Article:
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The topic of subclinical hypothyroidism (elevated TSH and normal FT4) has received considerable attention over the past few years. Based on observational data, 2 studies suggested a link between subclinical hypothyroidism and impaired neurocognitive development.8,9 The studies, both retrospective and noninterventional, showed a lower IQ in children born to mothers with an elevated TSH in mid-gestation.
These results led several national endocrine authorities, including the American Association of Clinical Endocrinologists, the American Thyroid Association, and the Endocrine Society, to recommend routine screening and treatment for subclinical hypothyroidism during pregnancy.10 Specifically, they recommend screening TSH preconceptionally, or as soon as pregnancy is established, with a follow-up FT4 if the TSH is abnormal. However, the results must be interpreted with caution. There was no difference when the untreated hypothyroid patients were compared with treated hypothyroid patients, as the comparison group was normal controls. FT4 is necessary for fetal brain development and maturation, independent of the TSH level.8,11,12 Therefore, it is unclear how a normal thyroxine level, as noted in subclinical hypothyroidism, impacts fetal brain development. In fact, isolated hypothyroxinemia (normal TSH and low FT4) may be more of a concern.13,14 A large, multicentered, randomized clinical trial (clinicaltrials. gov identifier: NCT00388297) is in progress to help determine if screening and treatment of subclinical hypothyroidism and hypothyroxinemia will have a long-term effect on pediatric neurodevelopment. 14
To date, there have been no interventional studies to determine whether screening and treating pregnant patients for subclinical hypothyroidism will improve the neuropsychologic performance of their offspring. In contrast to the national endocrine authorities, ACOG does not recommend routine screening and treatment of subclinical hypothyroidism during pregnancy. 5 However, it is reasonable to have a low threshold to screen patients if risk factors are present (Table 4).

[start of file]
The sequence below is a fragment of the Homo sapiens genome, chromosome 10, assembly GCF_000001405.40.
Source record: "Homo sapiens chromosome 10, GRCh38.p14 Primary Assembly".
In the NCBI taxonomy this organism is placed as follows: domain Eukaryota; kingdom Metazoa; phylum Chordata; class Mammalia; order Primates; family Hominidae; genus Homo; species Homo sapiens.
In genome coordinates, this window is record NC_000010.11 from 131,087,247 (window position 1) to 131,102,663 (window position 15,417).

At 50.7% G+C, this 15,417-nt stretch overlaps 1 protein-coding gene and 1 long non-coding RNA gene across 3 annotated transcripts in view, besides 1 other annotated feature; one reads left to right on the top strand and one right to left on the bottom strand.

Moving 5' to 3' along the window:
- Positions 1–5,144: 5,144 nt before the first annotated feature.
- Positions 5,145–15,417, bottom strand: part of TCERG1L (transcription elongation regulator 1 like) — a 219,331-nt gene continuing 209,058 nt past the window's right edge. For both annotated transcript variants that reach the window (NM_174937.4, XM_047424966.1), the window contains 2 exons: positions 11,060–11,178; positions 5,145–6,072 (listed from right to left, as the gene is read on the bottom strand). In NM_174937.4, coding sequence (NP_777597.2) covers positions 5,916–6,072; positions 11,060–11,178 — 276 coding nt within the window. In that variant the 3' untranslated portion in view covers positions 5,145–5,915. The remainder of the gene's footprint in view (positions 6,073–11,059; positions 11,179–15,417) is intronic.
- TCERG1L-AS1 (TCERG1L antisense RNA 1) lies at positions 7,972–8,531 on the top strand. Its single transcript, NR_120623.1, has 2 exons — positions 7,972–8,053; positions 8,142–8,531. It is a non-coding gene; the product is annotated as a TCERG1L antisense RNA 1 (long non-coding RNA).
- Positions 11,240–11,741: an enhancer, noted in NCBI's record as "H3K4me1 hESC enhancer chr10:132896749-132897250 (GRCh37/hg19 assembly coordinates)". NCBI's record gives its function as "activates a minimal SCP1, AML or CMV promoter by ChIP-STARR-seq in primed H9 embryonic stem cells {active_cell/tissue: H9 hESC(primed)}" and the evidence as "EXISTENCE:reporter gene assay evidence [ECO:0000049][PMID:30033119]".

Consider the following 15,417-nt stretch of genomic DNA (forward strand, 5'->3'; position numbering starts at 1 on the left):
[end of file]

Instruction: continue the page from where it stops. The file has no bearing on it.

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All patients with thyroid disease requiring treatment during pregnancy should have follow-up thyroid function testing in the postpartum period. Postpartum thyroiditis represents an autoimmune inflammation of the thyroid gland that occurs within 1 year postpartum. It is seen in 5% of women who do not have a history of thyroid disease and can occur after pregnancy loss. The recurrence risk is 70%. The diagnosis is made by confirmation of new-onset abnormal levels of TSH, FT4, or both.
Clinically, 3 presentations are possible that can include hyperthyroidism or hypothyroidism. Symptoms are vague and nonspecific, including carelessness, memory impairment, and depression. If the diagnosis is in doubt, measurement of antimicrosomal or thyroid peroxidase antibodies can be useful. Treatment of postpartum thyroiditis is controversial, usually reserved for those with symptoms. Although often transient, a portion of women will develop permanent hypothyroidism.
Part 2 of "Thyroid Disease During Pregnancy" will focus on the diagnosis and management of hyperthyroidism.
The author reports no actual or potential conflict of interest in relation to this article.
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David E. Abel, MD, is a specialist in Maternal-Fetal Medicine, Deaconess Perinatal Services, Spokane, WA.